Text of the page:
/colourful classic gets a makeover
Heinz wanted to shift the perception of cordial being a kids drink, to something more for kids and adult enjoyment. In either case, there will be both adult and child interaction with the bottle, so from an ergonomic perspective, it was important to consider handling and pour control with small and large hands of varying strength. Being a concentrated product, it is important that a confident and controlled pour is achieved. We conducted basic trials to test and observe the consumer's journey with the bottle from shelf to fridge to pouring and onto storage. Observations at this level helped to benchmark functional performance of the current bottle and highlight areas of opportunity for improvement.
Aside from functional performance, this bottle also needed to deliver an invigorated aesthetic for the Golden Circle cordial brand. We created various aesthetic theme groups for creative design development in line with Heinz marketing objectives, including 'Crisp and Clean' and 'Fruit Inspired'. The carefully collated imagery within each of these themes was then used as the catalyst for bottle design forms and features and built around a focus on ergonomics.
With design themes in place, we were able to run ideation sessions and explore a range of targeted aesthetic concepts for the bottle. Generating basic 3D computer models and using them as underlays for sketch work ensured that we were exploring design concepts in realistic 2L proportions and working within the correct parameters critical to ensure efficient line speed filling, labelling and packing efficiency. Key objectives for each concept sketch was the translation of the design theme, the point of sale and shelf blocking impact, and consideration of bottle handling and pouring. Numerous concepts were presented to Heinz in digital Wacom sketch format first, before culling to two favoured directions and further realising these forms in 3D CAD, then selecting the final concept direction for design detailing. The favoured concept came from the 'Crisp and Clean' theme set, and with its angular form and faceted highlights it pulls itself away from the softness of the original bottle and adds a touch of sophistication and refinement. A key aspect of the chosen design concept was the handle design and the functional inspiration it took from 1990's Kettle handle designs.
The first noticeable difference from old to new was the lowering of the handle recess. This, in turn, lowered the centre point of gravity which improved the balance and comfort in hand. The lowered position also meant that when in the pouring position, predominantly horizontal, the bulk of the liquid sat directly under the handle improving control and balance to small hands.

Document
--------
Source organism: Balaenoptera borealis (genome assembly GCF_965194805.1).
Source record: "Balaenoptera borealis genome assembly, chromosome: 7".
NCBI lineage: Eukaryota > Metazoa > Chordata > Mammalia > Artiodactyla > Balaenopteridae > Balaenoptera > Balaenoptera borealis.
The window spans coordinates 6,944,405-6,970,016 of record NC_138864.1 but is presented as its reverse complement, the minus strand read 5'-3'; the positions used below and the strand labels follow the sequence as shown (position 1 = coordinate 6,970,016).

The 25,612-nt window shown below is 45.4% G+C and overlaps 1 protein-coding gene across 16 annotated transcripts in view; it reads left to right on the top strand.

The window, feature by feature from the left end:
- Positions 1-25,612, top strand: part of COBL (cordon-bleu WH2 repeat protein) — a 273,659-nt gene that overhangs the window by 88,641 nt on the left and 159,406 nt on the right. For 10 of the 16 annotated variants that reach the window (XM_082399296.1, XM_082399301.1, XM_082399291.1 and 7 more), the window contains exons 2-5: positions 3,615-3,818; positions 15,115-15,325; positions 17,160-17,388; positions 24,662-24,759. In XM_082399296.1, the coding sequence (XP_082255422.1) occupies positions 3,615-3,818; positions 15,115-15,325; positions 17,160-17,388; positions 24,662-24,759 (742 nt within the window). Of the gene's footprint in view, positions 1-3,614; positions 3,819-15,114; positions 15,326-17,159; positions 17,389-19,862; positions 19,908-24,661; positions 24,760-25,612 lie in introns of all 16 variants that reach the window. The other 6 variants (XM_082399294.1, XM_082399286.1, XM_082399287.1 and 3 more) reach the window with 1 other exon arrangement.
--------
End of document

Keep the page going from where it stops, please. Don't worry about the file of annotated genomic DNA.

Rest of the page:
During the user testing, we observed many "white knuckle" moments. This is a clear indicator of ill-suited width in the hand and can lead to “over-grip” when lifting to pour. This causes extra stress on the knuckles and grip area. By widening the width of the handle we provided a flatter panel to sit comfortably against the palm of the hand on the lift and pour. This also mimics the wider handles found on older Kettle designs that were aimed towards comfort rather than style.
Removal of the grip indents.
The previous bottle was designed by a toolmaker to suit the blowing process rather than the consumer. It was quite narrow, sharp at the split line and also incorporated deep indents. These indents serve no functional purpose other than providing pinch points to the user's hands under load. With the wider handle, the fingers are moved further apart and the smooth flatness of the handle spreads the load.
Anti-Glug and thumb support.
Often when pouring for the first time air entrapment can occur where the handle opening meets the neck finish of a bottle. When pouring, the entrapped air forces its way out rapidly, causing an overshoot. Using the experience our team gained from designing the Golden Circle Juice bottle’s centralised handled (2011), we again introduced a wide lead-in from the handle to the base of the neck finish. This area supported the pouring ergonomics as it provided ample real estate for the user's thumb to be placed when pouring with larger hands. This improved both balance and control.
Physical prototypes of the bottle design allowed for an important tangible level of design review. These prototypes allowed us to trial and review feature size and impact, including the pouring handle size and position and general bottle proportion and appearance in comparison to the existing GC cordial bottle and immediate competitor products. Prototyping in an FDM process and material allowed us to fill the bottle and evaluate aspects such as comfort, balance and pouring control.
Post the Beta Prototype, detail CAD work was completed with some finesse of volume targets and refinement to meet moulding capabilities of the chosen supplier. This was to maintain the light weight and brimful targets given. Pre-commission samples were produced and run down the line for final finish of all change parts. The label die-line was adjusted to match the design aesthetic and adjusted to maximise the label line speed and sync the top and lower touch points.
The refreshed design of the Golden Circle Cordial bottle presented a visual shift on the shelf against the market leading Cottee’s brand. With its broader shoulders and flatter branding panel maximising its blocking ability and the size, location and angular shape of the handle, this evolution was in stark contrast to the previous design and the competitive set’s soft and bubbly style.